“The massive increase of Tunisia’s public debt starts to be felt in the budget of the State through the service of the debt, that is to say the annual repayment of the internal and external public debt, interests included.
Debt service has almost always been the largest item of state expenditure with an average of 19% of public expenditure over the period 2008-2018.
While the share of debt service in public spending has increased from 20% in 2008 to 17% in 2011 to stabilize at this level until 2016, this share has exploded from 2017, but in a curious way,” this is what emerges from the note of the Tunisian Observatory of the economy (OTE) published Monday, December 18, 2017.
The OTE also indicates that the 2017 finance law voted at the end of 2016 provided for a public debt service of around 5.8 billion dinars, the supplementary finance law 2017 voted in December 2017, at the same time and therefore masked by the 2018 Finance Act, adjusted this debt service for the year 2017 to 7 billion dinars, i.e. a difference of 1.2 billion dinars!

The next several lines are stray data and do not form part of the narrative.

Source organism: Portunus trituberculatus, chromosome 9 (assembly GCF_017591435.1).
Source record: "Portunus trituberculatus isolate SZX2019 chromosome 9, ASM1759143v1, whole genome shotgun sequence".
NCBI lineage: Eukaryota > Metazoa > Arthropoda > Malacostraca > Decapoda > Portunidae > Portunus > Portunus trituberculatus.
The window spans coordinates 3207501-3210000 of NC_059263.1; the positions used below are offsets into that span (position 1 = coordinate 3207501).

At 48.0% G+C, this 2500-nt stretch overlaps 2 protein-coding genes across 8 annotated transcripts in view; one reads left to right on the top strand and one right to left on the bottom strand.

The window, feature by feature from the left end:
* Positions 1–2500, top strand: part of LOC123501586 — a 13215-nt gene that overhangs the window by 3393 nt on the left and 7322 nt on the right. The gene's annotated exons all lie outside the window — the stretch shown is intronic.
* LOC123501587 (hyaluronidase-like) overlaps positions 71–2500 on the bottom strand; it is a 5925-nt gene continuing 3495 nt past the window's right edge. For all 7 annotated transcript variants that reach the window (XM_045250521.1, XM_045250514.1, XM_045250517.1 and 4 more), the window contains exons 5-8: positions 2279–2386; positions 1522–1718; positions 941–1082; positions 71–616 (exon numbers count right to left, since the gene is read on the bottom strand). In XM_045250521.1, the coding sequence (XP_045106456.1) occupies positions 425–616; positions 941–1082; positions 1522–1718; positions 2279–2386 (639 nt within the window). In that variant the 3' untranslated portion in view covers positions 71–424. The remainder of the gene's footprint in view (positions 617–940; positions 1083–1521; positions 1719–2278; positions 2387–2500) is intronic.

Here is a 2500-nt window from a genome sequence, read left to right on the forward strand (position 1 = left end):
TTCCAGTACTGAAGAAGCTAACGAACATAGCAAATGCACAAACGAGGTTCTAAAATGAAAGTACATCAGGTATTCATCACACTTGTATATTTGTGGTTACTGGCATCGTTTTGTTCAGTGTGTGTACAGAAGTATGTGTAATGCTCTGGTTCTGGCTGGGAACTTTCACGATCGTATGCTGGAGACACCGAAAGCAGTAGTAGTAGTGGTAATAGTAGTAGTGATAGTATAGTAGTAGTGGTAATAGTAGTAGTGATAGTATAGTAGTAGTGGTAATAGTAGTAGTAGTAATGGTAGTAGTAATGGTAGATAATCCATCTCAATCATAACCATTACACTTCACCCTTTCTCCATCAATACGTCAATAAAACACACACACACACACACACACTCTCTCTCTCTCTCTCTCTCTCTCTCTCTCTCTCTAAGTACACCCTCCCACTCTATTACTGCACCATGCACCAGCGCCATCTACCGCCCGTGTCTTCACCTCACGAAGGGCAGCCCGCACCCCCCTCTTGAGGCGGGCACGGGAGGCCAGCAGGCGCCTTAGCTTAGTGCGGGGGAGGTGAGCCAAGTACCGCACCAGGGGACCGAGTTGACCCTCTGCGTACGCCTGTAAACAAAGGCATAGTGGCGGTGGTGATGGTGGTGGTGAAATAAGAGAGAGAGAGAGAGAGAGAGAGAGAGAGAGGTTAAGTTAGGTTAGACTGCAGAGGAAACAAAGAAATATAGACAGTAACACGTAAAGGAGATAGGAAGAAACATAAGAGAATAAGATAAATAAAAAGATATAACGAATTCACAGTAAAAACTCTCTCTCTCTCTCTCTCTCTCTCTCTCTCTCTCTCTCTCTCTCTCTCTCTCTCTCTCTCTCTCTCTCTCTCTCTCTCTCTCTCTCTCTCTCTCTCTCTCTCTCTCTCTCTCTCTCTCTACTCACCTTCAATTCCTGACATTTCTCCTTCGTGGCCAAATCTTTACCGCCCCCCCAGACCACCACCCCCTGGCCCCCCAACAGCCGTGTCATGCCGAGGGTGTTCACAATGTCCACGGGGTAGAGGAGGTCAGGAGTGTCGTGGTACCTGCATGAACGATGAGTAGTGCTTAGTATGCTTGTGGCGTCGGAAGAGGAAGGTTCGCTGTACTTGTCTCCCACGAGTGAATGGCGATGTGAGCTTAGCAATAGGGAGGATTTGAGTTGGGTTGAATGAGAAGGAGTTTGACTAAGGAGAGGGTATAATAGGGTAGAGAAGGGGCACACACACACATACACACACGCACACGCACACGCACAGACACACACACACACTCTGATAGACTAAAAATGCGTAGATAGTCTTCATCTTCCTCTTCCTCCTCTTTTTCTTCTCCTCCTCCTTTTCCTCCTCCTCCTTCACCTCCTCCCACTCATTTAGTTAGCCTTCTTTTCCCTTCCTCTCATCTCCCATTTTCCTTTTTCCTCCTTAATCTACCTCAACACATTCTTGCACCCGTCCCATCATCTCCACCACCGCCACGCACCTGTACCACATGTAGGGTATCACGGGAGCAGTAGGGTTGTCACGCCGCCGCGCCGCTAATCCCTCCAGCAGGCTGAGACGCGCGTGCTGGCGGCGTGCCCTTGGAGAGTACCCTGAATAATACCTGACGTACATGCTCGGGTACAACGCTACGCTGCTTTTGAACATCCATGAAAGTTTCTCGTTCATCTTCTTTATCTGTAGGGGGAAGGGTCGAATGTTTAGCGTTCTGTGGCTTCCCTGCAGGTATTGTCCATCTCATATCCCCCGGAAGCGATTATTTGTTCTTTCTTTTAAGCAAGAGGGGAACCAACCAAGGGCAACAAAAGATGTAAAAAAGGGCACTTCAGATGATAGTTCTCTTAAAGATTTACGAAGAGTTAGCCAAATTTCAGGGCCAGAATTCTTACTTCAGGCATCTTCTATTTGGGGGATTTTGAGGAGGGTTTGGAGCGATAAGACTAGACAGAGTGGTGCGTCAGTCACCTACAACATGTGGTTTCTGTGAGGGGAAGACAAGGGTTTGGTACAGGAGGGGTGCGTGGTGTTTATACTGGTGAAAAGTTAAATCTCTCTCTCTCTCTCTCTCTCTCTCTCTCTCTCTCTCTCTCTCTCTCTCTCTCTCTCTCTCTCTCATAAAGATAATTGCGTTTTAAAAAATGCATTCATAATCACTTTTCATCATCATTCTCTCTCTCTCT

The Ministry of Finance explains this difference by repaying the Qatari loan, which we knew the date of repayment since at least the Tunisia 2020 Conference where part of the Qatari promises would be used to reschedule the country’s debt to Qatar.
“The years 2017 and 2018 thus announce what some people call the” Debt Wall “which corresponds to the beginning of the repayment of all the loans granted by the foreign lenders who had granted grace periods to Tunisia for the repayment of the principal of these debts.
Thus, there is an explosion in the principal of the external debt to be repaid from 2017.
Similarly, starting from the same year, we are witnessing a strong increase in domestic debt interest following the vote of independence of the BCT, which has made the use of internal indebtedness prohibitive.
Faced with these disturbing developments, will Tunisia be able to cross the Wall of the debt?” reads the note.